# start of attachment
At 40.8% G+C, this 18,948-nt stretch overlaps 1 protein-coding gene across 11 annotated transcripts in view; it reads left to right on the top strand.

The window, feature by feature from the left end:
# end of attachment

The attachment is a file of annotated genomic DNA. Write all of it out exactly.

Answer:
At 40.8% G+C, this 18,948-nt stretch overlaps 1 protein-coding gene across 11 annotated transcripts in view; it reads left to right on the top strand.

The window, feature by feature from the left end: